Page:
Mubarak trial: Egyptian army 'responsible for deaths'
Hosni Mubarak's lawyer has said the Egyptian army was in charge of security when protesters were killed during the uprising that led to his overthrow.
Farid al-Deeb said the former president had imposed a curfew on the afternoon of 28 January and transferred responsibility to the head of the army.
The police or interior ministry could therefore not have been ordered to open fire on demonstrations, he argued.
Mr Mubarak could face the death penalty if convicted of killing protesters.
The former Interior Minister, Habib al-Adly, and six senior policemen are co-defendants.
Mr Mubarak's two sons, one-time heir apparent Gamal and Alaa, are facing separate charges of corruption with their father in the same trial.Army 'does not lie'
On Wednesday, Mr Deeb told the court: "Mubarak used his constitutional power and issued an order imposing a curfew across Egypt and put the army in charge of security from 16:00 on 28 January."
"Therefore, it does not make sense that police ordered the killing of protesters. The police did not have the jurisdiction or authority to issue any orders since the authority had been transferred to the head of the army," he added, according to the AFP news agency.
But Mr al-Deeb said he was not accusing the army of ordering the killings.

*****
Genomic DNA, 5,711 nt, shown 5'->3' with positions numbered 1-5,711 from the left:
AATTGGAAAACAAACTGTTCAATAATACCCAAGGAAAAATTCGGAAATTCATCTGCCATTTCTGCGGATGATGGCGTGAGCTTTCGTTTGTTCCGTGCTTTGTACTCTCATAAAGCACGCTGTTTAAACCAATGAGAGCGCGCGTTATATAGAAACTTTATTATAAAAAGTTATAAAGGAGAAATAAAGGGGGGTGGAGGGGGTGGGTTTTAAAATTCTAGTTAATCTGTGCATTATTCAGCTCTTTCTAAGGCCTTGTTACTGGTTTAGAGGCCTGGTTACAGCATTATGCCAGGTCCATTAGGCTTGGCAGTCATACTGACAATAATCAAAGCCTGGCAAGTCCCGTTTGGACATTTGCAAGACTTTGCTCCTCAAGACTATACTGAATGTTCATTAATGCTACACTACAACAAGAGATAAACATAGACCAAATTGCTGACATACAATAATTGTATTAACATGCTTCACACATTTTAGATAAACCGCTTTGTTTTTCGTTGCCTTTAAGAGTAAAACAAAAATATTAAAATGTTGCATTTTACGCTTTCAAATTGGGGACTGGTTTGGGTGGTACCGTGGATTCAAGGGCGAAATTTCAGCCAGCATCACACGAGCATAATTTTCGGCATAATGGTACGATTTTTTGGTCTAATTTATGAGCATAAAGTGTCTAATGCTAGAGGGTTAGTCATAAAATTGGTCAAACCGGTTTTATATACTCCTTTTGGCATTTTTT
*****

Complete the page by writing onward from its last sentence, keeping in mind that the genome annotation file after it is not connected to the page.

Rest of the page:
He was quoted by AFP as saying that the army had denied ever firing on protesters, and that he believed "the army, because it does not lie".
The defence began arguing its case on Tuesday.
The former president was wheeled into the court on a stretcher, but was later reported to have sat in a wheelchair.
Lawyers for the 83-year-old had earlier been quoted as saying Mr Mubarak was unable to sit up due to the risk of stroke.
The trial against Mr Mubarak began last August and the case against him culminated in early January, when chief prosecutor Mustafa Suleiman argued it was impossible that Mr Mubarak had not ordered police to open fire on protesters, leaving more than 800 dead.
But the BBC's Jon Leyne in Cairo says prosecutors have complained of a lack of co-operation from the interior ministry in producing evidence, and the case has been weakened by a key witness changing his testimony.